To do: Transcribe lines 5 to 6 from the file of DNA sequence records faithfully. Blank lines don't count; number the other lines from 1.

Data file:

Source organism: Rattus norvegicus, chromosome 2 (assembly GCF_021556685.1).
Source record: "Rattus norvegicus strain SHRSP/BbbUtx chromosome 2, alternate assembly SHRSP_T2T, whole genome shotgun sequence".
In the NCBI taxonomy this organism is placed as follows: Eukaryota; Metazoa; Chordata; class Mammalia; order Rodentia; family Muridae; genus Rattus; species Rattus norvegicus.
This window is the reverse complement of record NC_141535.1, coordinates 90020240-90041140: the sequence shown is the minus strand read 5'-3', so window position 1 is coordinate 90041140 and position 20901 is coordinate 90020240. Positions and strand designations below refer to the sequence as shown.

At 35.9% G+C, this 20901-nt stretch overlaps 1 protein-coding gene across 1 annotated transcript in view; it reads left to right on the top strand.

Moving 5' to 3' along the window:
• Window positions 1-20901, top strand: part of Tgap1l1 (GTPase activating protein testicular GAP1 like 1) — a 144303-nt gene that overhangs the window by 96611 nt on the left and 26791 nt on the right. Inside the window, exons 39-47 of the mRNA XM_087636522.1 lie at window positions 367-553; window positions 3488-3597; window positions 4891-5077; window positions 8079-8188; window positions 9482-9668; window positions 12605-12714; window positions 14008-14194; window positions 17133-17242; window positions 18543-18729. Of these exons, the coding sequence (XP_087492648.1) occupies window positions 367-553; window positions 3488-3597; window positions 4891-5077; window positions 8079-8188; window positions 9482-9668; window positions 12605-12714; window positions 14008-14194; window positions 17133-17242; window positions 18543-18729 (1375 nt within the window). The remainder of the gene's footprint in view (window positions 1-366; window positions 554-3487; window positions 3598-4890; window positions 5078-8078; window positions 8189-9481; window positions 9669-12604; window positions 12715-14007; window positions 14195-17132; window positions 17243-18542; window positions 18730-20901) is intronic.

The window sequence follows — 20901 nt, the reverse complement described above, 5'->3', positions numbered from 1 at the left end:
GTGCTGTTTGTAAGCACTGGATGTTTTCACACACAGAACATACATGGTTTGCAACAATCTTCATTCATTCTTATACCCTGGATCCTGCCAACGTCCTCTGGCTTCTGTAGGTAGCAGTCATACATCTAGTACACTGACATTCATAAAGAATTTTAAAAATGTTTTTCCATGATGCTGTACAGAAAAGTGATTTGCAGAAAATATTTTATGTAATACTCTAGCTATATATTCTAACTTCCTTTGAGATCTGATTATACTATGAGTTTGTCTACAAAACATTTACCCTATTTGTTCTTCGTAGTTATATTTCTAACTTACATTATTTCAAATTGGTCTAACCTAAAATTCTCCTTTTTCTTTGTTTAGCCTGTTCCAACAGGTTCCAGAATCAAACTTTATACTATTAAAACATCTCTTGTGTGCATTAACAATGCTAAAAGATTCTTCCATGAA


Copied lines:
At 35.9% G+C, this 20901-nt stretch overlaps 1 protein-coding gene across 1 annotated transcript in view; it reads left to right on the top strand.

Moving 5' to 3' along the window: